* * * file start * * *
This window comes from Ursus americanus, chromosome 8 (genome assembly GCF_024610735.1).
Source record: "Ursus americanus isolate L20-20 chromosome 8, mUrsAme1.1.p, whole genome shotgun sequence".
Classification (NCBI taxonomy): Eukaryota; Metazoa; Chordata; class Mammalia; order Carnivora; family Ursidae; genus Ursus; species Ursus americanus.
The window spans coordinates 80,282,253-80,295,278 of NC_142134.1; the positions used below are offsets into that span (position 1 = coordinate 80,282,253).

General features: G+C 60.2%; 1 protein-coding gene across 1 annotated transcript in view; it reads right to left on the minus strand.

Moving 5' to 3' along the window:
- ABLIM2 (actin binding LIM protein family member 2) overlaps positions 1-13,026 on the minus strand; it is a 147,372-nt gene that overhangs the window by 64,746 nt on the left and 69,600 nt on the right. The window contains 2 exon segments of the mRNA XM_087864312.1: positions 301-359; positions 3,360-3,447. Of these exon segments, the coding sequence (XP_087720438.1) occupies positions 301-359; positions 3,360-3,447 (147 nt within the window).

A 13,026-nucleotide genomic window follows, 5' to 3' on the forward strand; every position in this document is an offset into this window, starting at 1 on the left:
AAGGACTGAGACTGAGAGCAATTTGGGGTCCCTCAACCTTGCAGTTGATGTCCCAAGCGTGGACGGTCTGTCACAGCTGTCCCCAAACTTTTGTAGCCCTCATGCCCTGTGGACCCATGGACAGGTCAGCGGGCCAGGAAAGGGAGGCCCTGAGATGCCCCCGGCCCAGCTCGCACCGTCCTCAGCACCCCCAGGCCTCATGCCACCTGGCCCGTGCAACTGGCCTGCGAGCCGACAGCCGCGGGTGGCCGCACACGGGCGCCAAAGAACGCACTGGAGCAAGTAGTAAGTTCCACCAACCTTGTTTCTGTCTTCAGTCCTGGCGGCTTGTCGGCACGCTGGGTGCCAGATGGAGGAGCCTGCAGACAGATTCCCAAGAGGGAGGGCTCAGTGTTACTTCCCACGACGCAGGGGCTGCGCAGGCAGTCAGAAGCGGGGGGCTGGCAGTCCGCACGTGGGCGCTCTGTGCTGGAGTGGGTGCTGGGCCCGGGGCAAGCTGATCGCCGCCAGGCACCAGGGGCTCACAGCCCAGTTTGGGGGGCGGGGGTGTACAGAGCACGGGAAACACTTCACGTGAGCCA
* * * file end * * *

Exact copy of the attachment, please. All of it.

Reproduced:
This window comes from Ursus americanus, chromosome 8 (genome assembly GCF_024610735.1).
Source record: "Ursus americanus isolate L20-20 chromosome 8, mUrsAme1.1.p, whole genome shotgun sequence".
Classification (NCBI taxonomy): Eukaryota; Metazoa; Chordata; class Mammalia; order Carnivora; family Ursidae; genus Ursus; species Ursus americanus.
The window spans coordinates 80,282,253-80,295,278 of NC_142134.1; the positions used below are offsets into that span (position 1 = coordinate 80,282,253).

General features: G+C 60.2%; 1 protein-coding gene across 1 annotated transcript in view; it reads right to left on the minus strand.

Moving 5' to 3' along the window:
- ABLIM2 (actin binding LIM protein family member 2) overlaps positions 1-13,026 on the minus strand; it is a 147,372-nt gene that overhangs the window by 64,746 nt on the left and 69,600 nt on the right. The window contains 2 exon segments of the mRNA XM_087864312.1: positions 301-359; positions 3,360-3,447. Of these exon segments, the coding sequence (XP_087720438.1) occupies positions 301-359; positions 3,360-3,447 (147 nt within the window).

A 13,026-nucleotide genomic window follows, 5' to 3' on the forward strand; every position in this document is an offset into this window, starting at 1 on the left:
AAGGACTGAGACTGAGAGCAATTTGGGGTCCCTCAACCTTGCAGTTGATGTCCCAAGCGTGGACGGTCTGTCACAGCTGTCCCCAAACTTTTGTAGCCCTCATGCCCTGTGGACCCATGGACAGGTCAGCGGGCCAGGAAAGGGAGGCCCTGAGATGCCCCCGGCCCAGCTCGCACCGTCCTCAGCACCCCCAGGCCTCATGCCACCTGGCCCGTGCAACTGGCCTGCGAGCCGACAGCCGCGGGTGGCCGCACACGGGCGCCAAAGAACGCACTGGAGCAAGTAGTAAGTTCCACCAACCTTGTTTCTGTCTTCAGTCCTGGCGGCTTGTCGGCACGCTGGGTGCCAGATGGAGGAGCCTGCAGACAGATTCCCAAGAGGGAGGGCTCAGTGTTACTTCCCACGACGCAGGGGCTGCGCAGGCAGTCAGAAGCGGGGGGCTGGCAGTCCGCACGTGGGCGCTCTGTGCTGGAGTGGGTGCTGGGCCCGGGGCAAGCTGATCGCCGCCAGGCACCAGGGGCTCACAGCCCAGTTTGGGGGGCGGGGGTGTACAGAGCACGGGAAACACTTCACGTGAGCCA